06512812
j
2016a.00587
Griffiths, Martin
Squeezing bubbles into corners.
Math. Teach. (Reston) 107, No. 6, 473477 (2014).
2014
National Council of Teachers of Mathematics (NCTM), Reston, VA
EN
G40
I30
filling a square with circles
total area
geometric series
plane geometry
solid geometry
filling a cube with spheres
total volume
generalization
multidimensional spaces
hypercubes
hyperspheres
student activities
discovery learning
http://www.nctm.org/Publications/mathematicsteacher/2014/Vol107/Issue6/DelvingDeeper_SqueezingBubblesintoCorners/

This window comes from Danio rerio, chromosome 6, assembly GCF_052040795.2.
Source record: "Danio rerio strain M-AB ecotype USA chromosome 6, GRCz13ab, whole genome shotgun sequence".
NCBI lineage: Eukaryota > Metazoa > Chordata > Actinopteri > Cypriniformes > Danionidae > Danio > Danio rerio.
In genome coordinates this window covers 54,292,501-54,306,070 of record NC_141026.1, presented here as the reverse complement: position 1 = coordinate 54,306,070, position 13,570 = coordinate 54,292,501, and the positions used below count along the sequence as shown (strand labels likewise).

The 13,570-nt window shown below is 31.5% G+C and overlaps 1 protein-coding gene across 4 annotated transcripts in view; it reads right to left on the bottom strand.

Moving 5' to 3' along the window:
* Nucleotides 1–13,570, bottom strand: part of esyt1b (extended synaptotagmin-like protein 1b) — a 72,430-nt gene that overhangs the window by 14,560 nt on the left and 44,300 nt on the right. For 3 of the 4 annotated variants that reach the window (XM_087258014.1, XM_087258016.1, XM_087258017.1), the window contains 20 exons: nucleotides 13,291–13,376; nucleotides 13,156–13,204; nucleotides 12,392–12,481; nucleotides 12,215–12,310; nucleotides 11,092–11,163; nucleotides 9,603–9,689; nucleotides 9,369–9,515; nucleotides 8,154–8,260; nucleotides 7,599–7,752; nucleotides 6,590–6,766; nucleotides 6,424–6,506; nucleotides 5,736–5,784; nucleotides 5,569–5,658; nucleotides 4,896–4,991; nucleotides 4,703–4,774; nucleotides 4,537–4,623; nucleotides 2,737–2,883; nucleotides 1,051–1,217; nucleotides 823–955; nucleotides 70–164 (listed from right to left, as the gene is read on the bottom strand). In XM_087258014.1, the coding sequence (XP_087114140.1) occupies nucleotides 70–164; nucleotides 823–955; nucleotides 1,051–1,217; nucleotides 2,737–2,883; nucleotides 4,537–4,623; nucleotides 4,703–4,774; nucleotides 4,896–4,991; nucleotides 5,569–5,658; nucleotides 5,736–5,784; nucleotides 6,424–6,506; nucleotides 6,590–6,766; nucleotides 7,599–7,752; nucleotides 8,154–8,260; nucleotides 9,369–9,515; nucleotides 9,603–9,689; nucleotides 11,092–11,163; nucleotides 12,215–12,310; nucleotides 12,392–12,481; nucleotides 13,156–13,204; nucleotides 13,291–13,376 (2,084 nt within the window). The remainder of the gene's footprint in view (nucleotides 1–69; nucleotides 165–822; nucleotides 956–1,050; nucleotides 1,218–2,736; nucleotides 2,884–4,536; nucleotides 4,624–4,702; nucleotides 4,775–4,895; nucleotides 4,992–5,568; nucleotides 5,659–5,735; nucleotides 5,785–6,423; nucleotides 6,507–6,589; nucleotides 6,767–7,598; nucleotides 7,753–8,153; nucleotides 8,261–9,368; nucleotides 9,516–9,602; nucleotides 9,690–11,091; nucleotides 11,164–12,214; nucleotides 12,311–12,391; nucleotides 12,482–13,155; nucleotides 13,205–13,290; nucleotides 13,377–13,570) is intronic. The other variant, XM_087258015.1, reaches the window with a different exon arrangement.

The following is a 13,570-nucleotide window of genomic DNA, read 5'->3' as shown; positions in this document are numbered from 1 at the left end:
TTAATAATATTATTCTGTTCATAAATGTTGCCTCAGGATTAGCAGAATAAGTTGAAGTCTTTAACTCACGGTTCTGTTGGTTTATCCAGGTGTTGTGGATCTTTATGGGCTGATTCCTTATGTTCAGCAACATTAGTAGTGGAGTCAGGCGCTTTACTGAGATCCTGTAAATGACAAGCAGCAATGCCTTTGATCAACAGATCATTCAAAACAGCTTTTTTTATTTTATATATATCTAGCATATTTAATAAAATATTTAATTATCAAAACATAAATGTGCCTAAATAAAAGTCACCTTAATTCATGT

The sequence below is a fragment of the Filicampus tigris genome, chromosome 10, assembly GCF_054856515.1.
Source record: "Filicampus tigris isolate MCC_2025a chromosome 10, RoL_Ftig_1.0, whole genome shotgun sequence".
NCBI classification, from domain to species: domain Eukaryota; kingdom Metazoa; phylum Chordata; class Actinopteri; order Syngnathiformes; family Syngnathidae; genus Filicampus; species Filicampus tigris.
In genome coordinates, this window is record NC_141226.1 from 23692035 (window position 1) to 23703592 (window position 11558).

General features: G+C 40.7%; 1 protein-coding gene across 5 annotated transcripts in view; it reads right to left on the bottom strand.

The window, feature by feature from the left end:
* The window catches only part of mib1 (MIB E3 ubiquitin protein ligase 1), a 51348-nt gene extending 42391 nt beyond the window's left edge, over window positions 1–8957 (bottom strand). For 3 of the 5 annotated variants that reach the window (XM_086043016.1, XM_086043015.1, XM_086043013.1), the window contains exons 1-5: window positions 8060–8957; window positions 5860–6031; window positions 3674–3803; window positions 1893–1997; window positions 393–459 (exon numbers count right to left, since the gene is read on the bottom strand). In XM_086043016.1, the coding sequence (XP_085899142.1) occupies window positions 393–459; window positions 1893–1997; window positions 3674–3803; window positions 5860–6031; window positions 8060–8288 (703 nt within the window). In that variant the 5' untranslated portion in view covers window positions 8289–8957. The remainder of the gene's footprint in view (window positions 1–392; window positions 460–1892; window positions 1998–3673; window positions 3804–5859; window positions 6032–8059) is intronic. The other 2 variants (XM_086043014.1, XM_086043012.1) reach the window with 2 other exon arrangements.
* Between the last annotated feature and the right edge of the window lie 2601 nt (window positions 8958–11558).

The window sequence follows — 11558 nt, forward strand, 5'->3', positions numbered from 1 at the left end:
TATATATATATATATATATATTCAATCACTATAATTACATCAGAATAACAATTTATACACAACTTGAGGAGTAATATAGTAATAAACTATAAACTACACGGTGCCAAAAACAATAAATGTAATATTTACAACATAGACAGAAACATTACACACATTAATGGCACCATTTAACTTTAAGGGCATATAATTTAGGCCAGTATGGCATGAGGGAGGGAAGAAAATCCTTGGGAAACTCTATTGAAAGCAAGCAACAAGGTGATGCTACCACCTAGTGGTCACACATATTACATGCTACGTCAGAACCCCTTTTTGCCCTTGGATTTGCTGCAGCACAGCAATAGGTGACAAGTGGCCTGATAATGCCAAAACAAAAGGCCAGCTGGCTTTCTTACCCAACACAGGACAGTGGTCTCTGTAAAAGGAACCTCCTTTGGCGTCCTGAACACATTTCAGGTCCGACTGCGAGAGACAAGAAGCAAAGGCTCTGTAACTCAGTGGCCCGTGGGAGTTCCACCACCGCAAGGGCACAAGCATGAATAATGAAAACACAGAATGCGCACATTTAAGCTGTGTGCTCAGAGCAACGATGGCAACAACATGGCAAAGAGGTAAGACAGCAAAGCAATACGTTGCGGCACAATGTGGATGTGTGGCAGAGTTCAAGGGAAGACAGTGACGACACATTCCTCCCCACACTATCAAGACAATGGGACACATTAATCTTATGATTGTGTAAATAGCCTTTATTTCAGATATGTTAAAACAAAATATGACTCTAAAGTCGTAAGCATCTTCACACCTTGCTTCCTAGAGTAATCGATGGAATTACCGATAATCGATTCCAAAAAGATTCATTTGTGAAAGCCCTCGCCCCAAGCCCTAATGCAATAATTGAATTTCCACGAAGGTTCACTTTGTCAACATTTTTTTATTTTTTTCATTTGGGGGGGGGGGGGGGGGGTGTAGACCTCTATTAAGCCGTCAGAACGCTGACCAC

From the text: I always seek activities that might stretch my students yet would be accessible to them; that might require logical thought yet would contain counterintuitive elements; that might provide the opportunity to venture into new mathematical realms yet would have a simple starting point. This article and the activity that inspired it did indeed arise by way of a relatively straightforward problem that I proposed to one of my classes. I asked students to draw a square $S$ of side length 2 units containing a circle $C_1$ of radius 1 unit. The challenge was to find the radius $r$ of the largest circle $C_2$ that could fit into one of the ``corners" between $S$ and $C$. This problem can be solved in several ways. One approach is to imagine an infinite series of everdecreasing circles. Later we deal with the extended problem of finding the total area of the infinite number of circles that cover $S$. Moving into three dimensions gives rise to the ``bubbles" referred to in the article's title. And this problem generalizes beautifully into $n$ dimensions.